Sanitation in Dakar, Sengal is an ongoing challenge for many of the city’s poorest residents. For the nearly 1.5 million people using on-site sanitation, twice a year, they must make a decision about how to empty their latrine. Historically, many of them choose to pay someone to do it manually, though the contents are often then dumped in the surrounding area, creating a health risk for children. AAE Professor Laura Schechter has been working with colleagues to create a more efficient solution to Senegal’s sanitation problem, through the use of technology.
A lack of access to capital, combined with limited information and low levels of competition have all contributed to people’s decision-making surrounding sanitation. With funding through the NGO Innovations for Poverty Action and the Bill and Melinda Gates Foundation, Schechter has been piloting a central call center which allows individuals to get multiple quotes for emptying their latrine, and helps them make more informed decisions. They have also been experimenting with access to mobile savings options, so there are better ways to have the necessary cash on hand when the time for cleaning comes, as well as developing mobile payment options.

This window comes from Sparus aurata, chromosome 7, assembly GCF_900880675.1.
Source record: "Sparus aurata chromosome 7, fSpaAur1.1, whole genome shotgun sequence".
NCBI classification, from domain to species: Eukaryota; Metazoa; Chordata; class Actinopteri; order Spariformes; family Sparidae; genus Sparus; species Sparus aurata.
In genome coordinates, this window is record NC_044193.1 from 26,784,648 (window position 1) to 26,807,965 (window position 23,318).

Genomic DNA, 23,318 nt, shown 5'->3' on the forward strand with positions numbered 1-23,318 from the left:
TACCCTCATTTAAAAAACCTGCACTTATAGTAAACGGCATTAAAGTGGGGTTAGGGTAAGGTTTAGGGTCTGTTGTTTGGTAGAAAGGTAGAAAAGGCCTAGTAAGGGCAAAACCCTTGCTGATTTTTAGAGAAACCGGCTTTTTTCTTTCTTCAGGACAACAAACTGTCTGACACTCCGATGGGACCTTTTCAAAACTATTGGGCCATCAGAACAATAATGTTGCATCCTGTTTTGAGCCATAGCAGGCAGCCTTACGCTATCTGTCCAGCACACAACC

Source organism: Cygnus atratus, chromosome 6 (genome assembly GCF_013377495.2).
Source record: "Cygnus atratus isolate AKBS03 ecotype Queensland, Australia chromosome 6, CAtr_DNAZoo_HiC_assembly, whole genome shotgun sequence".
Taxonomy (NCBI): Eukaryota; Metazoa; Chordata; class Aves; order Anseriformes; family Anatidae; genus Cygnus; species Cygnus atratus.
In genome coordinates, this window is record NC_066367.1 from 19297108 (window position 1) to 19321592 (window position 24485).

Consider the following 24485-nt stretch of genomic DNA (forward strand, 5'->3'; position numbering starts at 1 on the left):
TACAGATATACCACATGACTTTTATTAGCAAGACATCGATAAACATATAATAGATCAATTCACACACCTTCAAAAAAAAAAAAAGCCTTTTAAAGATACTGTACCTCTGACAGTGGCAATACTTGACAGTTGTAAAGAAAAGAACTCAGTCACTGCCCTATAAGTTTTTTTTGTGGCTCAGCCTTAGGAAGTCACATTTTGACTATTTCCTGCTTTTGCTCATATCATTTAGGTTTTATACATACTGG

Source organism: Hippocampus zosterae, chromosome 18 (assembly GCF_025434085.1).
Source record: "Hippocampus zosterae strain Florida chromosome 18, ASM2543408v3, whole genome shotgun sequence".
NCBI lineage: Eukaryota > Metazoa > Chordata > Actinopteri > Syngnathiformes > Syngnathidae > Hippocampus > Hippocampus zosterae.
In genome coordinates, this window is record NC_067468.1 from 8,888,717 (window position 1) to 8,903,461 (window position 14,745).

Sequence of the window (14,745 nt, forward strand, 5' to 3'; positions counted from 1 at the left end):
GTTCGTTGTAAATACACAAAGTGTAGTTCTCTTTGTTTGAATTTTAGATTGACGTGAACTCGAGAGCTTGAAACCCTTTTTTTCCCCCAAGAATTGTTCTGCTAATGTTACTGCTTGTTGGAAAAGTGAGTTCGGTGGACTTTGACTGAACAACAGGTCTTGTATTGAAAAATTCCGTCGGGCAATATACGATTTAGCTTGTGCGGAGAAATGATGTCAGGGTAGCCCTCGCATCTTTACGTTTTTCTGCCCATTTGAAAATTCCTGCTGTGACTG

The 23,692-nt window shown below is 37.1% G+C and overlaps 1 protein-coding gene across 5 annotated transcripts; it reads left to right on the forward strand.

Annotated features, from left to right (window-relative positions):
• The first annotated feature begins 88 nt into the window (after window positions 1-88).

So is this Uber for your latrine? “Urban sanitation is such a major problem throughout the developing world, yet only Malaysia has a centralized system for supplying desludging services,” says Schechter. “If we could design systems that make it as easy as calling a taxi, we could really improve people’s lives.”
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